Recipe box treasures are priceless. In my favorite old box crammed with tasty treats and delicate morsels, I find tiny treasures. Treasures that make me smile and long to cook. Little scraps of paper that are in various stages new cards printed to handwritten recipes filled in by friends and family.
Admittedly, I am very sentimental. I value the stories and memories from the past. Loved ones that are no longer with us, live on in our memories even our dreams. Food, aromas and memories are tied together in an amazing way. These memories store away then remind us of all that we love and lost. Cooking a dish that my Grandmother made for us offers comfort in her absence. My recipe box treasures are priceless.
First item to enter my Recipe Treasure Box
The earliest recipe that I remember collecting is ladyfingers cookies. Ladyfinger cookies are everything that I desire in a cookie. Firm, hint of sweet, tiniest pecan crunch, buttery flavor that melts in your mouth and leads to a craving for another cookie.
Sadly, the recipe is on a small piece of paper with an orange sharpie that is faded but protected in a tiny plastic bag. I should rewrite this on a recipe card and toss the tiny paper. Memories flood my brain when I see my recipe scrap of paper. A computer generated copy is unable to move me in this way.
When my daughter was little my neighbor shared her ladyfingers cookie recipe. The cookies became one of our comfort cookies that I would make as a special treat. A delicious bite of butter, sugar, flour and pecans. How may you top that?
Over the years of learning to cook, I would add my favorites from family and friends to my recipe box. Occasionally I find recipes with notes for added instructions and comments from the person who shared the recipe. I love the process of scanning through the hidden gems and selecting recipes to cook.
Grill Man has his Grandmother’s version of recipe box treasures. Enclosed in a paperback cookbook titled “Favorite Recipes of Alabama Vocational Home Economics Teachers”. Stuffed inside with lots of handwritten recipes on scraps of paper in various shapes and sizes. Recipes mostly consisting of desserts, few entrees and holiday recipes.
I smile when I gaze through the recipes in this collection. A couple of the recipes only have a list of ingredients without the instructions. A recipe so simple, no instructions needed.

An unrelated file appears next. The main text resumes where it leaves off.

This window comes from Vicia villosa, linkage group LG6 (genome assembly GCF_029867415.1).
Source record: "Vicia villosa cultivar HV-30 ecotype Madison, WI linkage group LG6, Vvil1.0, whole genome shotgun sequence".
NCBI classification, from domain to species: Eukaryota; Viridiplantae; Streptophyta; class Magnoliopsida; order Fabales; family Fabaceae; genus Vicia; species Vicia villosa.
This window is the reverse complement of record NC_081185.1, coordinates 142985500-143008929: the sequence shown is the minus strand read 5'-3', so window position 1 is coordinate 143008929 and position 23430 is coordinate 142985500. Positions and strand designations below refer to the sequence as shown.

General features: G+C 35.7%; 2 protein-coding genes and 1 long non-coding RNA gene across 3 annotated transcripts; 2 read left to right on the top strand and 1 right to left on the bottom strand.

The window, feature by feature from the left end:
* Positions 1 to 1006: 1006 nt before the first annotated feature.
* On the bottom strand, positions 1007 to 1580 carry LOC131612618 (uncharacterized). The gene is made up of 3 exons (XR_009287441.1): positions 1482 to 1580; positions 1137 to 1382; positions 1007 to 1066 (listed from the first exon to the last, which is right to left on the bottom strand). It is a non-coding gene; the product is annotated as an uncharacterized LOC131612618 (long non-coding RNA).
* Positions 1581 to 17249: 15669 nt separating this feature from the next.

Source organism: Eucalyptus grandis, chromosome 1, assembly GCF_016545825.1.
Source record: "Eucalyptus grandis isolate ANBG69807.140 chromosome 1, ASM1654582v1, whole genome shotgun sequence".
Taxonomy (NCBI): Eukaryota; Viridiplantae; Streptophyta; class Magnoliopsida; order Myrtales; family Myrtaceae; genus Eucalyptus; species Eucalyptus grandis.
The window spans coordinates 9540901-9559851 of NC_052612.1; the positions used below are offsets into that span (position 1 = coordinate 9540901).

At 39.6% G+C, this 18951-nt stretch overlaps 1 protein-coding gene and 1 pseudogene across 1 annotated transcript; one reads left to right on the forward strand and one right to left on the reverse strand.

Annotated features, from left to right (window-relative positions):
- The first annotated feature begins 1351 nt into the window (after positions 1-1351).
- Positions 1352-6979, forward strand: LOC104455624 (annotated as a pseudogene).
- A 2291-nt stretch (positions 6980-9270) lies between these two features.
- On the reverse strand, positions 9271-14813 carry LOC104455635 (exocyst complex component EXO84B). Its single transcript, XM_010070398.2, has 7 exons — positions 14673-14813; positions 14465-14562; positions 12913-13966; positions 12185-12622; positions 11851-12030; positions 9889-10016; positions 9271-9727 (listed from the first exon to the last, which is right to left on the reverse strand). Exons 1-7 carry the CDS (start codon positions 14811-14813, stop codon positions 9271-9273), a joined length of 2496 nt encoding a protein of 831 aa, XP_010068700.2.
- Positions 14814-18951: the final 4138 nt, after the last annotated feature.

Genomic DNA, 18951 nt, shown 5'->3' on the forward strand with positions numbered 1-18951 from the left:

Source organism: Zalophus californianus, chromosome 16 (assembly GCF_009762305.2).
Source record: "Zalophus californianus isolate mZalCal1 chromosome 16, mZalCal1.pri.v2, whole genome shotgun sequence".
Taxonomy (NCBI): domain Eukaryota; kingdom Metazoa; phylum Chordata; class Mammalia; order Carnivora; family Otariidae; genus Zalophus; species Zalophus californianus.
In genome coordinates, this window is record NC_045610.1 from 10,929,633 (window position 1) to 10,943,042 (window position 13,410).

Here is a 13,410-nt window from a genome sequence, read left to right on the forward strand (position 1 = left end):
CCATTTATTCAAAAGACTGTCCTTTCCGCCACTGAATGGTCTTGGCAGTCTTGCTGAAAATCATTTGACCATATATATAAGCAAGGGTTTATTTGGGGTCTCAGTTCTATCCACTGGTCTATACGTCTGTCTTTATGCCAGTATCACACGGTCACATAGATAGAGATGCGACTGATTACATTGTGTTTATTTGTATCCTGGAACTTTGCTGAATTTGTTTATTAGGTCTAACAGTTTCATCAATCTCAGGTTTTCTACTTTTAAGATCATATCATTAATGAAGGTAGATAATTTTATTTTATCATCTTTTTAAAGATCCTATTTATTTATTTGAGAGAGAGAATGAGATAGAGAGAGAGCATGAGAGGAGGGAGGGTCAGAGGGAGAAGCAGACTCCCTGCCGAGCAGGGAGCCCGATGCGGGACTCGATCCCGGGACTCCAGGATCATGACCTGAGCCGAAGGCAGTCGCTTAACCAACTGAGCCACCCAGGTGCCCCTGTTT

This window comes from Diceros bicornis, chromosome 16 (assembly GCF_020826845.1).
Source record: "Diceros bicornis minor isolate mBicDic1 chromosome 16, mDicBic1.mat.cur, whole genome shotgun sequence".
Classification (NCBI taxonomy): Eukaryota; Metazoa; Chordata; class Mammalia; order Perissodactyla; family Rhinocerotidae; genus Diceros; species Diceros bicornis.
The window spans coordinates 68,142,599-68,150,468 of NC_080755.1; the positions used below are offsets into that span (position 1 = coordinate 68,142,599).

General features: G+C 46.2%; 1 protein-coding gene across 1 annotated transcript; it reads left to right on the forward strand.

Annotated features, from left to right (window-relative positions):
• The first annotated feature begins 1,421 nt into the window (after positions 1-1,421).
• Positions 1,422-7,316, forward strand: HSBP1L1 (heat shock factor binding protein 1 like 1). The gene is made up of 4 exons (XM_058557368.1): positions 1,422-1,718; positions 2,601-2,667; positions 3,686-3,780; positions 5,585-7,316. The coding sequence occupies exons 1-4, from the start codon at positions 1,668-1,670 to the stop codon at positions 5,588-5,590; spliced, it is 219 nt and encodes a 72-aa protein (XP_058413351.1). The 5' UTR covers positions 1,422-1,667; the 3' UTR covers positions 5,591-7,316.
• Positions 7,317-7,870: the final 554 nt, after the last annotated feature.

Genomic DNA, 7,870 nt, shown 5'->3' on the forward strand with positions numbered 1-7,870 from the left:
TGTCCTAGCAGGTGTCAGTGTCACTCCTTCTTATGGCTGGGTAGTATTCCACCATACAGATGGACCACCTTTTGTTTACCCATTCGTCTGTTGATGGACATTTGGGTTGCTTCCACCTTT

In addition, is the no name recipe that involves cooked chicken, eggs, seasonings and gelatin. A savory meat mold with chicken? I wonder if the timing of this creation was popular at the same time avocado and orange furnishings were the rage? I have not attempted this little gem yet.
Where to store recipe box treasures?
Grill Man’s Aunt Theria kept her own version of recipe box treasures except she stored them in a basket, albums and tiny notebooks. The notebooks and albums include handwritten recipes that she either created, people shared or discovered in magazines and cookbooks.
Recipes titled, numbered and include origination of recipe. Occasionally, Theria added comments that would include how much she enjoyed the dish or holiday suggestions. Thoughtfully, she added an index at the end of the notebook for easy referencing.
Imagine my surprise when I discovered a recipe that I shared with Theria. The inclusion in her recipe box treasures was the sweetest. I miss Theria and her infectious laugh. Theria embraced life and learning at every stage of her life. Her recipe treasure box or basket and notebooks offer a connection that I love and enjoy when I review the collection. The collection is where the value lies not the storage device.
Attending estate sales and garage sales provides an opportunity to buy a collection. Occasionally, I have purchased “recipe box treasures”. I am always amazed that someone has left treasures out for me to buy. My favorite treasure I found in New Orleans. Details in this post titled Southern Comfort and Oh That Chocolate Pie
Create your treasures and store them properly
I shudder to think what the future may hold for recipe box treasures. Everything is moving towards high-speed and efficient technology. Easily I imagine how the future may only hold recipes in computers. Yet technology will not offer memories or connections that my handwritten notes and collections offer.
Technology erases and minimizes our human interactions if we allow. Use your electronic devices only as needed. Otherwise you may have a ferocious machine that requires constant feeding to work.
Balance is the key to everything and finding that balance is paramount to living well. On your road to a life well lived, take time to start your recipe treasure box. Do you have recipes recorded from your friends and family? Have you shared them with your children or grandchildren? I promise that it will be priceless to someone you love.